5.2 Opioid Analgesic Risk Evaluation and Mitigation Strategy (REMS)
To ensure that the benefits of opioid analgesics outweigh the risks of addiction, abuse, and misuse, the Food and Drug Administration (FDA) has required a Risk Evaluation and Mitigation Strategy (REMS) for these products. Under the requirements of the REMS, drug companies with approved opioid analgesic products must make REMS-compliant education programs available to healthcare providers. Healthcare providers are strongly encouraged to do all of the following:
• Complete a REMS-compliant education program offered by an accredited provider of continuing education (CE) or another education program that includes all the elements of the FDA Education Blueprint for Health Care Providers Involved in the Management or Support of Patients with Pain.
• Discuss the safe use, serious risks, and proper storage and disposal of opioid analgesics with patients and/or their caregivers every time these medicines are prescribed. The Patient Counseling Guide (PCG) can be obtained at this link: www.fda.gov/OpioidAnalgesicREMSPCG.
• Emphasize to patients and their caregivers the importance of reading the Medication Guide that they will receive from their pharmacist every time an opioid analgesic is dispensed to them.
• Consider using other tools to improve patient, household, and community safety, such as patient-prescriber agreements that reinforce patient-prescriber responsibilities.
To obtain further information on the opioid analgesic REMS and for a list of accredited REMS CME/CE, call 1-800-503-0784, or log on to www.opioidanalgesicrems.com. The FDA Blueprint can be found at www.fda.gov/OpioidAnalgesicREMSBlueprint.
5.3 Life-Threatening Respiratory Depression
Serious, life-threatening, or fatal respiratory depression has been reported with the use of opioids, even when used as recommended. Respiratory depression, if not immediately recognized and treated, may lead to respiratory arrest and death. Management of respiratory depression may include close observation, supportive measures, and use of opioid antagonists, depending on the patient’s clinical status [see Overdosage (10)]. Carbon dioxide (CO2) retention from opioid-induced respiratory depression can exacerbate the sedating effects of opioids.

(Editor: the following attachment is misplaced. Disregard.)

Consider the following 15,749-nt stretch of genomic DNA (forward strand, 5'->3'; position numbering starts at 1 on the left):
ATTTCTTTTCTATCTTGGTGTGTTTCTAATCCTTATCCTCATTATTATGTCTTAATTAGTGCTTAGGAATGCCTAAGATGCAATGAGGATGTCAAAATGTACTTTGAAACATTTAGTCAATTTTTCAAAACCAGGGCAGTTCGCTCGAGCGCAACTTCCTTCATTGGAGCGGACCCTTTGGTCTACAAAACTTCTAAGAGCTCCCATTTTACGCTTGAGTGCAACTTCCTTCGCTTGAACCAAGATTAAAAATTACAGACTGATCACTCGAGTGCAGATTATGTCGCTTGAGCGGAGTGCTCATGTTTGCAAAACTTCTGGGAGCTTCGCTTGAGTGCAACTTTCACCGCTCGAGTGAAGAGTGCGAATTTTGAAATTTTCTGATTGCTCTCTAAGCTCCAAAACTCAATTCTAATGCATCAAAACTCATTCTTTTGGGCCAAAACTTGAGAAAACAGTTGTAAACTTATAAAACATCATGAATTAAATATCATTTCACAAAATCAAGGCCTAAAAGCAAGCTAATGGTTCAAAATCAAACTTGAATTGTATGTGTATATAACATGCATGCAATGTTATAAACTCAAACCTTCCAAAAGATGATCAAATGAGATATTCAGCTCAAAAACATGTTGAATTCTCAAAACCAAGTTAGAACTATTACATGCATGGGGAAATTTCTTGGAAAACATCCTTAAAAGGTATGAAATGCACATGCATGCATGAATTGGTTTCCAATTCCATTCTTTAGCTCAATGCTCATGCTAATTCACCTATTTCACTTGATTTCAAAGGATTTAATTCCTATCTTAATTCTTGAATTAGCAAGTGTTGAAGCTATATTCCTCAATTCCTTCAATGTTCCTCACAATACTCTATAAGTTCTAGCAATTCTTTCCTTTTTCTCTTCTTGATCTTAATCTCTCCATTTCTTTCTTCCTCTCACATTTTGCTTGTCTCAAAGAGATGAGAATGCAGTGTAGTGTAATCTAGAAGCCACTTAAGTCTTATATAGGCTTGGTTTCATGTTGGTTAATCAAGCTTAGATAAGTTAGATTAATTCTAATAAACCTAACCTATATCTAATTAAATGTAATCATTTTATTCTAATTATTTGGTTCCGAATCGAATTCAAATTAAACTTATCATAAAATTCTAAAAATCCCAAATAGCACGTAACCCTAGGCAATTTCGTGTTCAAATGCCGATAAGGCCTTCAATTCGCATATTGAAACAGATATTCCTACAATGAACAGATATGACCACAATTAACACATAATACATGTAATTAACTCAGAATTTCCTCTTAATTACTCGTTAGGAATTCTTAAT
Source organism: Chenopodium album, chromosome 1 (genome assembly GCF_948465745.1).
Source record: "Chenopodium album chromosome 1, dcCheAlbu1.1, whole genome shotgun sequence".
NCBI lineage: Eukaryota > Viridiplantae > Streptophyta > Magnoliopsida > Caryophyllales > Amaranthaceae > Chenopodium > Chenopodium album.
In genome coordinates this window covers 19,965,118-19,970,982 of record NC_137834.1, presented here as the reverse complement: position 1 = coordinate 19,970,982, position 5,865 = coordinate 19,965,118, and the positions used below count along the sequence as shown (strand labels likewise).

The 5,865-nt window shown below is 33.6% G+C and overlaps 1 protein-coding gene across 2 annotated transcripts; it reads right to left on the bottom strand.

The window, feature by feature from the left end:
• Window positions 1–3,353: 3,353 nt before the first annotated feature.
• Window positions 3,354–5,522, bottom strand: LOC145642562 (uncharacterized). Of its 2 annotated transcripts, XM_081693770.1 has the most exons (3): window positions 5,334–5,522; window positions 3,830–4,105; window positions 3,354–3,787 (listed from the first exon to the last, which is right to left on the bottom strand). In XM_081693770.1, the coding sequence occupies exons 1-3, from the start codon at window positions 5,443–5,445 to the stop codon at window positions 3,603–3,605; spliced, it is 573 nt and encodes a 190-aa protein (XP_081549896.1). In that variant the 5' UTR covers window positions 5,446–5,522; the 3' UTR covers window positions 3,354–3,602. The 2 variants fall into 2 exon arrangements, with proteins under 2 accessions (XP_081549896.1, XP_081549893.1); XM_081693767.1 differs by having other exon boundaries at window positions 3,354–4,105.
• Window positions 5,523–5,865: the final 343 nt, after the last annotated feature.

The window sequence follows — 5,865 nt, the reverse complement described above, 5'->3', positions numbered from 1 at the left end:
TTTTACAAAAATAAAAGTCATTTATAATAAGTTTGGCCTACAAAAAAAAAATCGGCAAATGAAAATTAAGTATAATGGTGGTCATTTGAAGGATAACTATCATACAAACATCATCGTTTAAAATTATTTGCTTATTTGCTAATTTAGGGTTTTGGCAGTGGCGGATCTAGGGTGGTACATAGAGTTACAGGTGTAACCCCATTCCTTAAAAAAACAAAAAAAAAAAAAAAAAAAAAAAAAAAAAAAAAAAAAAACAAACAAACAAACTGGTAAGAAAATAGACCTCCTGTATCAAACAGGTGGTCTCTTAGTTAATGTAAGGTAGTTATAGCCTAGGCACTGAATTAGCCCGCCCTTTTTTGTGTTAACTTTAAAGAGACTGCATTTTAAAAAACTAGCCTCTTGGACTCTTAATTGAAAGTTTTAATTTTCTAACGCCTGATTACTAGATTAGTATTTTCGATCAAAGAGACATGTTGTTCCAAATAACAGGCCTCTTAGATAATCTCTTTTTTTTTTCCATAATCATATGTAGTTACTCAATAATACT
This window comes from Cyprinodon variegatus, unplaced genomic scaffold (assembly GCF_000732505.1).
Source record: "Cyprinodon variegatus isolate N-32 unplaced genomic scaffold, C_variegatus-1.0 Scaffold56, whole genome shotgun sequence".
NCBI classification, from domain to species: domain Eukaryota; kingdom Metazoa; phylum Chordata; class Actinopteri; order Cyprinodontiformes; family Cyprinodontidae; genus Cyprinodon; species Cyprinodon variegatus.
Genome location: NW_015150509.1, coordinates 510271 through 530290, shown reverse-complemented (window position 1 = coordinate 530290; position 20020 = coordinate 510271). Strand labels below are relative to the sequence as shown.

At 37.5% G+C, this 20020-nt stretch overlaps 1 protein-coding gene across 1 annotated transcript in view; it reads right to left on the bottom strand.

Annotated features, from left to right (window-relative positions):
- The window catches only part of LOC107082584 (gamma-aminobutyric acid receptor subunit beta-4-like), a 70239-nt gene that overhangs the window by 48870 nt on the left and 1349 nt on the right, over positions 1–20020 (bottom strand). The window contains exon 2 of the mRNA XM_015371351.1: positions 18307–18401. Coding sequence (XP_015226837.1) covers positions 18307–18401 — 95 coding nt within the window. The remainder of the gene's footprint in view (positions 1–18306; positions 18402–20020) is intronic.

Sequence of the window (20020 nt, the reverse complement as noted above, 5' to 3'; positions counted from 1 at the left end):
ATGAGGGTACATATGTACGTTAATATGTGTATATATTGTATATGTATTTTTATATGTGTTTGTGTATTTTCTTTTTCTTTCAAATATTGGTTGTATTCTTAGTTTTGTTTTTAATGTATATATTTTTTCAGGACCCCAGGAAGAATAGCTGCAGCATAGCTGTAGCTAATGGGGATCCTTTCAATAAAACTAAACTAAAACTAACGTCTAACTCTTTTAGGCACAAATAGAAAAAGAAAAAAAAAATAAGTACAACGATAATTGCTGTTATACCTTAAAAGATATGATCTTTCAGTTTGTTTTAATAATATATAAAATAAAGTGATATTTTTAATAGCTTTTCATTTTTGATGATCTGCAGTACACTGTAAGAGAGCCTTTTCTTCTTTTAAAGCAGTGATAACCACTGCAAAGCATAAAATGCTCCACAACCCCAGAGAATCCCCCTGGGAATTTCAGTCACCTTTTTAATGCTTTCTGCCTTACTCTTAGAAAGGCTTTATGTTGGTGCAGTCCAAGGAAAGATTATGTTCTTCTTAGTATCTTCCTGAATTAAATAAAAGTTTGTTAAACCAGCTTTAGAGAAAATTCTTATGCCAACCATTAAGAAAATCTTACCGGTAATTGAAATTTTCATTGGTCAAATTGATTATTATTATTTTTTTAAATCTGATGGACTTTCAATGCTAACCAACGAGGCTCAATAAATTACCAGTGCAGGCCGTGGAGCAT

While serious, life-threatening, or fatal respiratory depression can occur at any time during the use of Roxybond, the risk is greatest during the initiation of therapy or following a dosage increase. Monitor patients closely for respiratory depression, especially within the first 24 to 72 hours of initiating therapy with and following dosage increases of Roxybond.
To reduce the risk of respiratory depression, proper dosing and titration of Roxybond are essential [see Dosage and Administration (2)]. Overestimating the Roxybond dosage when converting patients from another opioid product can result in fatal overdose with the first dose.
Accidental ingestion of even one dose of Roxybond, especially by children, can result in respiratory depression and death due to an overdose of oxycodone.
5.4 Neonatal Opioid Withdrawal Syndrome
Prolonged use of Roxybond during pregnancy can result in withdrawal in the neonate. Neonatal opioid withdrawal syndrome, unlike opioid withdrawal syndrome in adults, may be life-threatening if not recognized and treated, and requires management according to protocols developed by neonatology experts. Observe newborns for signs of neonatal opioid withdrawal syndrome and manage accordingly. Advise pregnant women using opioids for a prolonged period of the risk of neonatal opioid withdrawal syndrome and ensure that appropriate treatment will be available [see Use in Specific Populations (8.1), Patient Counseling Information (17)].
5.5 Risks of Concomitant Use or Discontinuation of Cytochrome P450 3A4 Inhibitors and Inducers